Abdulrazak Gurnah's By the Sea
tells of an elderly man coming to Britain from Zanzibar, off the coast of Tanzania, as an asylum seeker. Rajab Shaaban--the name on his passport--does not explain to the British immigration authorities why he needs asylum, expecting only to be accepted, as the government of Zanzibar has been officially designated "as dangerous to its own citizens". The picture Gurnah paints of the asylum-seeker's lot in late 20th-century Britain is not a favourable one. Shaaban comes to Britain claiming he cannot speak English, yet understands all that is said to him. Through this deception he meets, after 30 years, the son of his namesake; Latif Mahmud has settled in Britain and is presented as an academic expert who will speak Rajab's language. We also receive glimpses of the torture and imprisonment of Shaaban in his own country, where men abuse their power after independence from colonialism. However, this unfair treatment is marginalised by the deception, bitterness and revenge that reverberates between the two families of Gurnah's story.
By the Sea does not present the reader with sympathetic characters and the tales that are woven are often confusing and petty. Mahmud and Shaaban take it in turns to tell their side of the story, almost drenching the reader with too much detail. Notably, Gurnah always makes his characters point out that they do not tell each other the whole truth; they leave gaps as if to protect each other and their families. Unfortunately, this makes the narrative distant and incomplete. It is hard to appreciate the stories and lives being unravelled when the narrators themselves seem unlikeable and distrustful. However, this may merely be a reflection of the bitterness and deprivation suffered in post-colonial Zanzibar, and the desolation that refugees find when away from their birth land. --Olivia Dickinson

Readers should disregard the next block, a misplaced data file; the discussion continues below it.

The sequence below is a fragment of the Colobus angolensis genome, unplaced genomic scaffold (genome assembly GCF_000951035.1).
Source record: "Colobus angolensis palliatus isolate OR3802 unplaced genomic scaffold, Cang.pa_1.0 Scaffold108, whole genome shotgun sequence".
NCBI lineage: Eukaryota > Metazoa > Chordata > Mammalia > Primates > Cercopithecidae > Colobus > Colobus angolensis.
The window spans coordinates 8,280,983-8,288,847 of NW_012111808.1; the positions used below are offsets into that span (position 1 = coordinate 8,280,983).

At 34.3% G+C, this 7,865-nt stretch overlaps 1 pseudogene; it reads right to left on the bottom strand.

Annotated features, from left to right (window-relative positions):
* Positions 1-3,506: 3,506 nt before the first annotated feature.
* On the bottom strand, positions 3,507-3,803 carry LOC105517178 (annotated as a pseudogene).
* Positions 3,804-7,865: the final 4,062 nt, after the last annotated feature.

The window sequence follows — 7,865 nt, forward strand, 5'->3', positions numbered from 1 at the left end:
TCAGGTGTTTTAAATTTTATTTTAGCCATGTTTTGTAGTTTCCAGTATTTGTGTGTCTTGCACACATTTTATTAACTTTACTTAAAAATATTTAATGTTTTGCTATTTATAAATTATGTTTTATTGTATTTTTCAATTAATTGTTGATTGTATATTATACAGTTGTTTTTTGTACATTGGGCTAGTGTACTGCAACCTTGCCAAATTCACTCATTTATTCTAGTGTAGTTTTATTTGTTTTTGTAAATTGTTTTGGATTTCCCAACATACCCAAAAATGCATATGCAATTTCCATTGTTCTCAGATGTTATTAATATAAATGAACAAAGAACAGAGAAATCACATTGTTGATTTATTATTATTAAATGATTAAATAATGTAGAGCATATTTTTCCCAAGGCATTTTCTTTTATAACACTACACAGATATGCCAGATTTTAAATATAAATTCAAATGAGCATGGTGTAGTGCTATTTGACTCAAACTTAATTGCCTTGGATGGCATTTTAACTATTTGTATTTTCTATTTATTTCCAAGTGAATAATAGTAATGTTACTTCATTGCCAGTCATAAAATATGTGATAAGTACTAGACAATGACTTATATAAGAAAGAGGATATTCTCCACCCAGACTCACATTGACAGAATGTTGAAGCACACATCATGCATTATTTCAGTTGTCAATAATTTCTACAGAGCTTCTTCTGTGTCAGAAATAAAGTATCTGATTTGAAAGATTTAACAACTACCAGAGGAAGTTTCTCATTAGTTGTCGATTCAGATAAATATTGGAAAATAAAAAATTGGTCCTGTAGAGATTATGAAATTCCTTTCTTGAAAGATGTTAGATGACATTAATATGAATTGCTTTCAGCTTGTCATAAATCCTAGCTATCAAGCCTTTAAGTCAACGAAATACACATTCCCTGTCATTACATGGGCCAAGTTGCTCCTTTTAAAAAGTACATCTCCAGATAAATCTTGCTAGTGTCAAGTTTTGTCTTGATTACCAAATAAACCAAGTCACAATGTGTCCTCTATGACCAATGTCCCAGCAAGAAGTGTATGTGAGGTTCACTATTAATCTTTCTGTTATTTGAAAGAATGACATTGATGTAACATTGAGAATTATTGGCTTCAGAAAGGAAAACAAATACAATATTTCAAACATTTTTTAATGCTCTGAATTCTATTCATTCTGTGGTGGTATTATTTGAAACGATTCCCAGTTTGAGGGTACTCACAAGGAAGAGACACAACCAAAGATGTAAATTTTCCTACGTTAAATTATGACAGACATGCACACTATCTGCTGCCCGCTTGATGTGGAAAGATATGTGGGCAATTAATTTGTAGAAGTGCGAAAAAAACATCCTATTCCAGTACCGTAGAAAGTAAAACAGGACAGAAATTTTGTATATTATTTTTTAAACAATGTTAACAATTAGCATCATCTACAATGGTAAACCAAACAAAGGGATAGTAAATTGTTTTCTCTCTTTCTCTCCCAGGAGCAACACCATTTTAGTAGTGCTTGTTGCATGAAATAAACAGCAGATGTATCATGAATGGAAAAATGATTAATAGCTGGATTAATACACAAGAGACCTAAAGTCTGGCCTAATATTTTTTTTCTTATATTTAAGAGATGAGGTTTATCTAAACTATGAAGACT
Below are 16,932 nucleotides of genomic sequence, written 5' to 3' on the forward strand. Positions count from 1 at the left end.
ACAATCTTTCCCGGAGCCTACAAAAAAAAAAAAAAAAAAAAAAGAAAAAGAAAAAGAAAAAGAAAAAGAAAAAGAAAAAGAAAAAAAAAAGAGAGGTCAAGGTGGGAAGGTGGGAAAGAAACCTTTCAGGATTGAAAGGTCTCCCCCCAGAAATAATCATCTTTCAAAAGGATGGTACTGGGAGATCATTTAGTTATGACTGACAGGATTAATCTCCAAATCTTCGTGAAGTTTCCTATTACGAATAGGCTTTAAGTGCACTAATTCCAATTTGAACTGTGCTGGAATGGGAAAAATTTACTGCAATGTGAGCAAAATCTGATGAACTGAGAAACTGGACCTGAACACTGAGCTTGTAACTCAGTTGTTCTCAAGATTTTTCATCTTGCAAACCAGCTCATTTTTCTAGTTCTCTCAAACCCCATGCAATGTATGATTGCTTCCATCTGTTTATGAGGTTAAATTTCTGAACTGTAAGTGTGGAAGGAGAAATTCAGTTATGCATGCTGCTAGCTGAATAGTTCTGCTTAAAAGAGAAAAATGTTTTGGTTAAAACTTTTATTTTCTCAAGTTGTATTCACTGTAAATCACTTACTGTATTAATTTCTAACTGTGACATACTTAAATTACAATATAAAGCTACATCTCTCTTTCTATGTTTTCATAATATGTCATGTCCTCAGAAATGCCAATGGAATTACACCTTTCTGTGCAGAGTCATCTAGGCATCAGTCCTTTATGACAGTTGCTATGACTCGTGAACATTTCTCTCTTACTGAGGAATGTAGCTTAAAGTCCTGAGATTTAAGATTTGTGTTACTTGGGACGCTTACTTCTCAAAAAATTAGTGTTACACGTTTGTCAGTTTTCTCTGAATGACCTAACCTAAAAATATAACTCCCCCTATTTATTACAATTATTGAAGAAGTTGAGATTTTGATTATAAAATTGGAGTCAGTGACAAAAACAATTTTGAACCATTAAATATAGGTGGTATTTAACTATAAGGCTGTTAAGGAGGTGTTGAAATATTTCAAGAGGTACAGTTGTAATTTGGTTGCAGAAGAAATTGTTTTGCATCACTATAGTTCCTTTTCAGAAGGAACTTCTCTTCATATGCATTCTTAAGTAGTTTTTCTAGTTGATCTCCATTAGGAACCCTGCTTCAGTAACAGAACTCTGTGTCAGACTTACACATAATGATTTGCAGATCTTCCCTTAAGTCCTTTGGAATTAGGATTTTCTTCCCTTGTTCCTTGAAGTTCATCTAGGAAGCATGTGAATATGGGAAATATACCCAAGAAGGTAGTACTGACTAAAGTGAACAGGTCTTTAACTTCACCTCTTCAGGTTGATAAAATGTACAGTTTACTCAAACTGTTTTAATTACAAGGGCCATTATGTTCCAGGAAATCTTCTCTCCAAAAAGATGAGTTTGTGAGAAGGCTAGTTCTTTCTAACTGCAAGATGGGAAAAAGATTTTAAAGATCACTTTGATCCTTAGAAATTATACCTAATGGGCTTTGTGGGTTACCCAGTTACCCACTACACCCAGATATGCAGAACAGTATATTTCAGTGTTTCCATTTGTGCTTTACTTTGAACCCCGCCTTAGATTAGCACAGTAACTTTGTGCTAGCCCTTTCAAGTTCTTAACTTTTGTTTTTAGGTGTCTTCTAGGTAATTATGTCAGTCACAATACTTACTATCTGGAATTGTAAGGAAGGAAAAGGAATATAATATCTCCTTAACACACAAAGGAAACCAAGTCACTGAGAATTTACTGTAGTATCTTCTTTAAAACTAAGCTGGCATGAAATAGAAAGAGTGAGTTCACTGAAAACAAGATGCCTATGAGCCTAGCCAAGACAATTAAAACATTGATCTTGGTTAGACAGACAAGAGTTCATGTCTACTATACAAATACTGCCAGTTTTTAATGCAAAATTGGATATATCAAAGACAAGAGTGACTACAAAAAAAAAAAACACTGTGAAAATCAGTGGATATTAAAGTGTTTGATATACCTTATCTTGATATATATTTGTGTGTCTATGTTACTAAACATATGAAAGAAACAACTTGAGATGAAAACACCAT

--This text refers to an out of print or unavailable edition of this title.
"From the opening lines you know you're in the hands of a real writer, someone with something to say about the world." -- The Observer, 7th July 2002
"an impressive story" -- Financial Times, 6th July 2002
Achingly good... more than an eloquent novel: a necessary one... urbane, graceful and wholly captivating. -- Sunday Telegraph
An epic unravelling of delicately intertwined stories that criss-cross the globe... astonishing and superb. -- Observer
Marvellously rendered... human beings constantly surprise with being better, tenderer, braver than either they or others have realised. -- Independent on Sunday
One scarcely dares breathe while reading it for fear of breaking the enchantment. -- The Times